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Sky is the limit in spite of skin color

As an African American, R. Clayton said that his brother didn’t see any limitations to what he wanted to accomplish.

By: Aya Elamroussi
Special to the AFRO / (Stock Photo) / February 15, 2018

In 43 states and the District of Columbia, Black students are more likely to get arrested at school, an analysis by Education Week Research Center found last year. Another study finds that Black students are suspended and expelled at higher rates than White students. And most recently, NPR reported that administrators at Ballou High School, a predominately Black school in Washington, D.C., were pressured to pass a senior class where the majority of students missed more than six weeks of school.

But in the 1800s, Dunbar High School, the first public high school for Black students in the U.S., was so renowned for its academic excellence that Black parents moved to Washington so their children could attend it. Dunbar was also home to Kenneth R. Clayton, the first African-American, and probably the youngest at 24, U.S. Amateur Chess Champion. Clayton died in December at the age of 79.

“He’s an individual who was given a chess set as a graduation present from high school at Dunbar. And within a year…had mastered the game to the point that he was member of the Harvard chess club,” Robert L. Clayton, Kenneth’s brother, told the AFRO.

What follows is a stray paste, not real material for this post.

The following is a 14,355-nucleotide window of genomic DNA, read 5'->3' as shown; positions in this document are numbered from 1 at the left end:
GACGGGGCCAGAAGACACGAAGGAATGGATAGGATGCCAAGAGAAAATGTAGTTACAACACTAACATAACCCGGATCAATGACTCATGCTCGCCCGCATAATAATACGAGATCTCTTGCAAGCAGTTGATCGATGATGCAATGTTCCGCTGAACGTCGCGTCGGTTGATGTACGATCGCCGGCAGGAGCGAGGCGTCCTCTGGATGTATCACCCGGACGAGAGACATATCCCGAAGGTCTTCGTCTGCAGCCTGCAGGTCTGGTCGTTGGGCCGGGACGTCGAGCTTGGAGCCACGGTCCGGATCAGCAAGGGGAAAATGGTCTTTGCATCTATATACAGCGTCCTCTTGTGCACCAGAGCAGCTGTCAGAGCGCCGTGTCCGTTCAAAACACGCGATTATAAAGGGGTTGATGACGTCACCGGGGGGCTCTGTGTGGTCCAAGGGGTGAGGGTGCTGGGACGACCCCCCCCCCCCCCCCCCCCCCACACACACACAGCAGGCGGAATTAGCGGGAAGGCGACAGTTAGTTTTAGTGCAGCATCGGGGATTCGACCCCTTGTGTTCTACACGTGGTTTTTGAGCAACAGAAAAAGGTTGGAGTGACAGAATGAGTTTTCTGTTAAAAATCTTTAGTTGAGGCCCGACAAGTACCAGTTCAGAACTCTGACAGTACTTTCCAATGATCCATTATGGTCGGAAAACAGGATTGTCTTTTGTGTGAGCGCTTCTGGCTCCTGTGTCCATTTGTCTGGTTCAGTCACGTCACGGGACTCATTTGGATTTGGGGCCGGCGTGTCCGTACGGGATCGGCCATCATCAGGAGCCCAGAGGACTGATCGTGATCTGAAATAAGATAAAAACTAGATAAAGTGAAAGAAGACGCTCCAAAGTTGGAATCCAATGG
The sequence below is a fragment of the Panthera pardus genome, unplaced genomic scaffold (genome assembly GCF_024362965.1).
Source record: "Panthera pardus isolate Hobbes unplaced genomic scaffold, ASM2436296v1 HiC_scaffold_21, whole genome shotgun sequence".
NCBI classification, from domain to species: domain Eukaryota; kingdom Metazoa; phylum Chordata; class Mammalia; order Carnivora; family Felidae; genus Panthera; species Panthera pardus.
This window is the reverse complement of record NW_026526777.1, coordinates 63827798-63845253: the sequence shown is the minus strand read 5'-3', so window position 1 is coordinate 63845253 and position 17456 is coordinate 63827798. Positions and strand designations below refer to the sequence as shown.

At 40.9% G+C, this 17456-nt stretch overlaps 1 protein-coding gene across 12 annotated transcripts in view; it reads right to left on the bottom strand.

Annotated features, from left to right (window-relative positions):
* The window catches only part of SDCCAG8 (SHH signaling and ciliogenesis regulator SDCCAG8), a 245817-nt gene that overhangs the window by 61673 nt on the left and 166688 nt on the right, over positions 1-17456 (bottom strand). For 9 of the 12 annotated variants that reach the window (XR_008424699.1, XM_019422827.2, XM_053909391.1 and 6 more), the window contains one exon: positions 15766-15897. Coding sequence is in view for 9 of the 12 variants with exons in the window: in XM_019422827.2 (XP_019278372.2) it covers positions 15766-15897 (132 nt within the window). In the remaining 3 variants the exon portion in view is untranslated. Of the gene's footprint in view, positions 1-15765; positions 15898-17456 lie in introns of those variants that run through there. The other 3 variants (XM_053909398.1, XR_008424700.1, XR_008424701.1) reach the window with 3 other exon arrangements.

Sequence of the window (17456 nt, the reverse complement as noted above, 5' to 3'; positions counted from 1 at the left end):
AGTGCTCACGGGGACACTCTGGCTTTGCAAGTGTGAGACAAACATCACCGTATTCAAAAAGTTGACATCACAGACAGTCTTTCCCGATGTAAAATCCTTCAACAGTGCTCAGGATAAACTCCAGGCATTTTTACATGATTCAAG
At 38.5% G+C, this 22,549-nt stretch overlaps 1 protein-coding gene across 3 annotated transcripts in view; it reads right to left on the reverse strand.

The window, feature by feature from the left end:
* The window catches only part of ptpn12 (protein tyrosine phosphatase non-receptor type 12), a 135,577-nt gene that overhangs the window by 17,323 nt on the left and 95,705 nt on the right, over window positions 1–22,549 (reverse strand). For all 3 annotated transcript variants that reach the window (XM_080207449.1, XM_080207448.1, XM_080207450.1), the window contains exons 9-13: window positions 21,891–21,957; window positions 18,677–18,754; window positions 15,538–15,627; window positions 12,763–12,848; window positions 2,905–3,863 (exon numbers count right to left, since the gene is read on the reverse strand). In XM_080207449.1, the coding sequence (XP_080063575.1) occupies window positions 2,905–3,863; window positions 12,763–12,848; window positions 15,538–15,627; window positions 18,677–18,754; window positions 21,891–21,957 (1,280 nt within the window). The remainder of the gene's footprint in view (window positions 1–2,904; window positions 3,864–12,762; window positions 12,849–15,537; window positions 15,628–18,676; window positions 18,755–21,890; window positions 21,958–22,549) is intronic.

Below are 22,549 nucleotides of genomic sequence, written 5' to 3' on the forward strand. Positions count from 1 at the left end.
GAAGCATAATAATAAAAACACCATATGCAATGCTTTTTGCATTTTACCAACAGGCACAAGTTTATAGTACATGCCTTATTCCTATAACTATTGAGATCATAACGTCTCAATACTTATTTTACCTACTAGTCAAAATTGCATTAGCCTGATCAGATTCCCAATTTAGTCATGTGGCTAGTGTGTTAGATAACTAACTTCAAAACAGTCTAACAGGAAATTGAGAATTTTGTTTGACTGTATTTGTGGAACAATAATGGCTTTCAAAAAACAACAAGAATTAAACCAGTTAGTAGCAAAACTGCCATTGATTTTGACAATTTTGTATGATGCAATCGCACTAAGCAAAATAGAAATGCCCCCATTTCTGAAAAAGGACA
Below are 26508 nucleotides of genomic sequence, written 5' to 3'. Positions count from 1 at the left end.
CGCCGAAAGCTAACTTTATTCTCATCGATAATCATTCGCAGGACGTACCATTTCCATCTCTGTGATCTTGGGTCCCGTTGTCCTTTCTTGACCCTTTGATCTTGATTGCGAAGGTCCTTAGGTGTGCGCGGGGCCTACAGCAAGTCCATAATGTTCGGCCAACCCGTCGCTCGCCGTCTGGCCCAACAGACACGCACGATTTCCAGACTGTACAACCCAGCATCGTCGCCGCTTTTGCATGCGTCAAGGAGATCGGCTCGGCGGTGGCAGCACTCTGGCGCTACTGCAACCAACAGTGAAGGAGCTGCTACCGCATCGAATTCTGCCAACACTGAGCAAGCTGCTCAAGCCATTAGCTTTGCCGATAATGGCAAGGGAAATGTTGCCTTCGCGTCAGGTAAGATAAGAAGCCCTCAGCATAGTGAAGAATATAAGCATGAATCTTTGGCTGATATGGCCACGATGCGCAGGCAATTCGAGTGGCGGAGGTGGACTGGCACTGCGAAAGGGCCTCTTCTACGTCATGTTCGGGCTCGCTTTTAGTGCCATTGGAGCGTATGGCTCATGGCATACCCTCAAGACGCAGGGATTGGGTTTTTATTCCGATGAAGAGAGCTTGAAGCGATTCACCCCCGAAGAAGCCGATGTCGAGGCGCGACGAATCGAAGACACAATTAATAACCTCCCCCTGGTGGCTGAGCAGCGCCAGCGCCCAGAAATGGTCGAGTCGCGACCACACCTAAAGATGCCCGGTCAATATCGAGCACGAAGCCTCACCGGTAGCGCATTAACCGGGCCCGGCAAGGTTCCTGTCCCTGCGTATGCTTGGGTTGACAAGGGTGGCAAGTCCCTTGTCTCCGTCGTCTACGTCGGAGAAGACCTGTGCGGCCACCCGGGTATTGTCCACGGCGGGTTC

Clayton received his first chess set in 1955. By 1963, he was the U.S. Amateur Chess Champion.

“Not only was he salutatorian of the class, Kenneth did not have to apply to an Ivy League college,” R. Clayton said. “He received a telegram from the Ivy group indicating that he was admitted to the Ivy league school of his choice.”

Clayton said his brother had a perfect SAT score and never saw a grade below A in high school.

As an African American, R. Clayton said that his brother didn’t see any limitations to what he wanted to accomplish.

“The driving influence of Kenneth was never to recognize that there was an obstacle to any level of his achievement based on him being African American,” R. Clayton added. “There never was a discussion about whether or not African Americans could achieve on standardized exams.”

Clayton attended Harvard and studied Chemistry but went into the computer science field in 1963. And that was an unusual education track for African Americans at the time because they were encouraged to study law, medicine or teaching, according to R. Clayton.

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